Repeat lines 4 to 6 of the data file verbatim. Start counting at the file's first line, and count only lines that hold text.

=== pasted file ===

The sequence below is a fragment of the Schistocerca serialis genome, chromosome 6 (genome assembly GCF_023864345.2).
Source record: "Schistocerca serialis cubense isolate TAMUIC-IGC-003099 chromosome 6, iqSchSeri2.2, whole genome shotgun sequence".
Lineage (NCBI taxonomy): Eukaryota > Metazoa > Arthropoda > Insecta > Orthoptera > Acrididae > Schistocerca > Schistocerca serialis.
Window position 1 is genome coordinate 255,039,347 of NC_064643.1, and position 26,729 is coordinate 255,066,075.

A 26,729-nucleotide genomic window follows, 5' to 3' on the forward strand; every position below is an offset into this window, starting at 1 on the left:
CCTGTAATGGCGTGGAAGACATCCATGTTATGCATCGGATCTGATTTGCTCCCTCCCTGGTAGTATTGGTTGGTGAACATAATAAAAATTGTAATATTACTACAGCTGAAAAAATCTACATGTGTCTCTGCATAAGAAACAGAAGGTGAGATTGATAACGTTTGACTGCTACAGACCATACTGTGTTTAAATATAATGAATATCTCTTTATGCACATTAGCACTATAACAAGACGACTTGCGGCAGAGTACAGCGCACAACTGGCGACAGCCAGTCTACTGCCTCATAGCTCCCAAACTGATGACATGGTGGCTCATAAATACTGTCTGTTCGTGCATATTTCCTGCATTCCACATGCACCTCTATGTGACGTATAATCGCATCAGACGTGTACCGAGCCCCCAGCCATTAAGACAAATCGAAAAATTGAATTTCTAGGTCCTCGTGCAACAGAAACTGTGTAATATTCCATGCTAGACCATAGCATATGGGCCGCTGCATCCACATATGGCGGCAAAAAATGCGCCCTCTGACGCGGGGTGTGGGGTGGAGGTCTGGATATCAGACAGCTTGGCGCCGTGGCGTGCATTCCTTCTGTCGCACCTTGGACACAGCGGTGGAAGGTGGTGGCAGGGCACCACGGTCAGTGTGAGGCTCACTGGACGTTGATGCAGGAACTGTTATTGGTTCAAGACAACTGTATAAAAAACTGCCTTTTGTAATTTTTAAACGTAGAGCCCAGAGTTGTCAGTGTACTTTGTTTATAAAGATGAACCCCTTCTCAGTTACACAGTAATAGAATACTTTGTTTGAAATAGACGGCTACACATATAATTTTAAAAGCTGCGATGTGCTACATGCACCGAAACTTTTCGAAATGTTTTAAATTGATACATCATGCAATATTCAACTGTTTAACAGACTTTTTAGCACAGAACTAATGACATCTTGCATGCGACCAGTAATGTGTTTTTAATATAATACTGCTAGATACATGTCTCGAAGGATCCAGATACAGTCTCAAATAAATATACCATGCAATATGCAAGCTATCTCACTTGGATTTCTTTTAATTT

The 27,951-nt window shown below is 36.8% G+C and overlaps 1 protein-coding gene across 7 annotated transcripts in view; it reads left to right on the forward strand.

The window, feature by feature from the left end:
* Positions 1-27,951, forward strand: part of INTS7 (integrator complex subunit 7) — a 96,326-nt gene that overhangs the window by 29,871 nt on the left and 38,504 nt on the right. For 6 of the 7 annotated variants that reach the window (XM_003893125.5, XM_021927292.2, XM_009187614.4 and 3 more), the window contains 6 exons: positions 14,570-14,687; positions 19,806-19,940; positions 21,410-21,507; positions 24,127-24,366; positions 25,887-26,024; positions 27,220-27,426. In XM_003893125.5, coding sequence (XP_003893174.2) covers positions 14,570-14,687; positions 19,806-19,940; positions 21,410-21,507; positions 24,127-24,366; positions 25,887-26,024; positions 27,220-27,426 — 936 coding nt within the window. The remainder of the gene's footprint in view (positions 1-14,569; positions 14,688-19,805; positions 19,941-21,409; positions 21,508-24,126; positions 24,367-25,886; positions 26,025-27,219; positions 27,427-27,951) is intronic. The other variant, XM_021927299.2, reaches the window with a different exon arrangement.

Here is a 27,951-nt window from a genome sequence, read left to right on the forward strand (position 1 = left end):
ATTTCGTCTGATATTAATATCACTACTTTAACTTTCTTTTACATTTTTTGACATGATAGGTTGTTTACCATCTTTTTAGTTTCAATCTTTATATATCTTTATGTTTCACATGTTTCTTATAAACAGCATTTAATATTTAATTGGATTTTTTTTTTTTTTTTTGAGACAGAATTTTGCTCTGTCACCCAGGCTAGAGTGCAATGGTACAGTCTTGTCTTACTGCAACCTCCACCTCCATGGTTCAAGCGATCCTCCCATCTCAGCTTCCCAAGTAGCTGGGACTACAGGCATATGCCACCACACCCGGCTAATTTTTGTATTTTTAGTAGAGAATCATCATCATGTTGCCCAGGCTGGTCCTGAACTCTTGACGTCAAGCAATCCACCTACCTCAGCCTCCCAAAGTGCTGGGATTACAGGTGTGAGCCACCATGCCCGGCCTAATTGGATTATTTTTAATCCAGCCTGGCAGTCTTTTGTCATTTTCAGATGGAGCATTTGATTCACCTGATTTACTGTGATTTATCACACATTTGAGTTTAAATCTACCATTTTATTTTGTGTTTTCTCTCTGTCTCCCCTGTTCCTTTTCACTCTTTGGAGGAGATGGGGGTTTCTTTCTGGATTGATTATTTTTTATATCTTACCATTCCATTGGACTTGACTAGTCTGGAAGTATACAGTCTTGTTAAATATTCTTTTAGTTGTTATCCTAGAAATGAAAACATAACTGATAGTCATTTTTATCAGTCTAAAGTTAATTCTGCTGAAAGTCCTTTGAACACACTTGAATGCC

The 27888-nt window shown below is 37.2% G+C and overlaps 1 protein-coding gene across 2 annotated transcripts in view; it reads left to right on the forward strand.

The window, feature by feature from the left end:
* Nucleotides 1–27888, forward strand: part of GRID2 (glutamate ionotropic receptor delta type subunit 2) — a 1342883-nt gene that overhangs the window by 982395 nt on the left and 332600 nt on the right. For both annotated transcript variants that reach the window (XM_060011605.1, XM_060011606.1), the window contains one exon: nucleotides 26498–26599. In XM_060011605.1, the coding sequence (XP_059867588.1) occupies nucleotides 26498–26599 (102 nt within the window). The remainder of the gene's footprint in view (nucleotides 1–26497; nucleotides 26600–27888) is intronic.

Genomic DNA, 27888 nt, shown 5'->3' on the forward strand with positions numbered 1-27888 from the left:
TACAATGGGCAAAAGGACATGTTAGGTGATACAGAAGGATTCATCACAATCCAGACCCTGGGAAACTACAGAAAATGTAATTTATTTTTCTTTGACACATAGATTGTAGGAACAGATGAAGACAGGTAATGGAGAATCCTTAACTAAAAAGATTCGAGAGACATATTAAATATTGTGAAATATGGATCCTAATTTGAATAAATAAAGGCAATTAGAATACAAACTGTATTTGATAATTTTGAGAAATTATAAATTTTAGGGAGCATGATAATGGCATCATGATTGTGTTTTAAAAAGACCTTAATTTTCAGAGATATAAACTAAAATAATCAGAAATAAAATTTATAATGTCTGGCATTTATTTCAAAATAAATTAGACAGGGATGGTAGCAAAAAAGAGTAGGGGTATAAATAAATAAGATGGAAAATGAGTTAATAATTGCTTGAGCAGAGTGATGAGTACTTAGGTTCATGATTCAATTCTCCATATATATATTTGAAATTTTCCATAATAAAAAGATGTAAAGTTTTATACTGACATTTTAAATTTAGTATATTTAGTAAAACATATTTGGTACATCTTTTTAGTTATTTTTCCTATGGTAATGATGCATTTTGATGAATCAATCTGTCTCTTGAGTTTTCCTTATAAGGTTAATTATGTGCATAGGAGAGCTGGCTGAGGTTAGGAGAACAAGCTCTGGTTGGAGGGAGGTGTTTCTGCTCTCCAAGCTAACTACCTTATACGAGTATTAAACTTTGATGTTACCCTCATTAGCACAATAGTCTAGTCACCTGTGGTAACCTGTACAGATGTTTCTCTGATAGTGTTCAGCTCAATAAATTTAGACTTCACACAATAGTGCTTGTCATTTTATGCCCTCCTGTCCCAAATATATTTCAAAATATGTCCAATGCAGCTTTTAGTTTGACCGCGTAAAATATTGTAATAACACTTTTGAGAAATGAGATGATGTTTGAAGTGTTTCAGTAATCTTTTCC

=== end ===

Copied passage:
Window position 1 is genome coordinate 255,039,347 of NC_064643.1, and position 26,729 is coordinate 255,066,075.

A 26,729-nucleotide genomic window follows, 5' to 3' on the forward strand; every position below is an offset into this window, starting at 1 on the left:
CCTGTAATGGCGTGGAAGACATCCATGTTATGCATCGGATCTGATTTGCTCCCTCCCTGGTAGTATTGGTTGGTGAACATAATAAAAATTGTAATATTACTACAGCTGAAAAAATCTACATGTGTCTCTGCATAAGAAACAGAAGGTGAGATTGATAACGTTTGACTGCTACAGACCATACTGTGTTTAAATATAATGAATATCTCTTTATGCACATTAGCACTATAACAAGACGACTTGCGGCAGAGTACAGCGCACAACTGGCGACAGCCAGTCTACTGCCTCATAGCTCCCAAACTGATGACATGGTGGCTCATAAATACTGTCTGTTCGTGCATATTTCCTGCATTCCACATGCACCTCTATGTGACGTATAATCGCATCAGACGTGTACCGAGCCCCCAGCCATTAAGACAAATCGAAAAATTGAATTTCTAGGTCCTCGTGCAACAGAAACTGTGTAATATTCCATGCTAGACCATAGCATATGGGCCGCTGCATCCACATATGGCGGCAAAAAATGCGCCCTCTGACGCGGGGTGTGGGGTGGAGGTCTGGATATCAGACAGCTTGGCGCCGTGGCGTGCATTCCTTCTGTCGCACCTTGGACACAGCGGTGGAAGGTGGTGGCAGGGCACCACGGTCAGTGTGAGGCTCACTGGACGTTGATGCAGGAACTGTTATTGGTTCAAGACAACTGTATAAAAAACTGCCTTTTGTAATTTTTAAACGTAGAGCCCAGAGTTGTCAGTGTACTTTGTTTATAAAGATGAACCCCTTCTCAGTTACACAGTAATAGAATACTTTGTTTGAAATAGACGGCTACACATATAATTTTAAAAGCTGCGATGTGCTACATGCACCGAAACTTTTCGAAATGTTTTAAATTGATACATCATGCAATATTCAACTGTTTAACAGACTTTTTAGCACAGAACTAATGACATCTTGCATGCGACCAGTAATGTGTTTTTAATATAATACTGCTAGATACATGTCTCGAAGGATCCAGATACAGTCTCAAATAAATATACCATGCAATATGCAAGCTATCTCACTTGGATTTCTTTTAATTT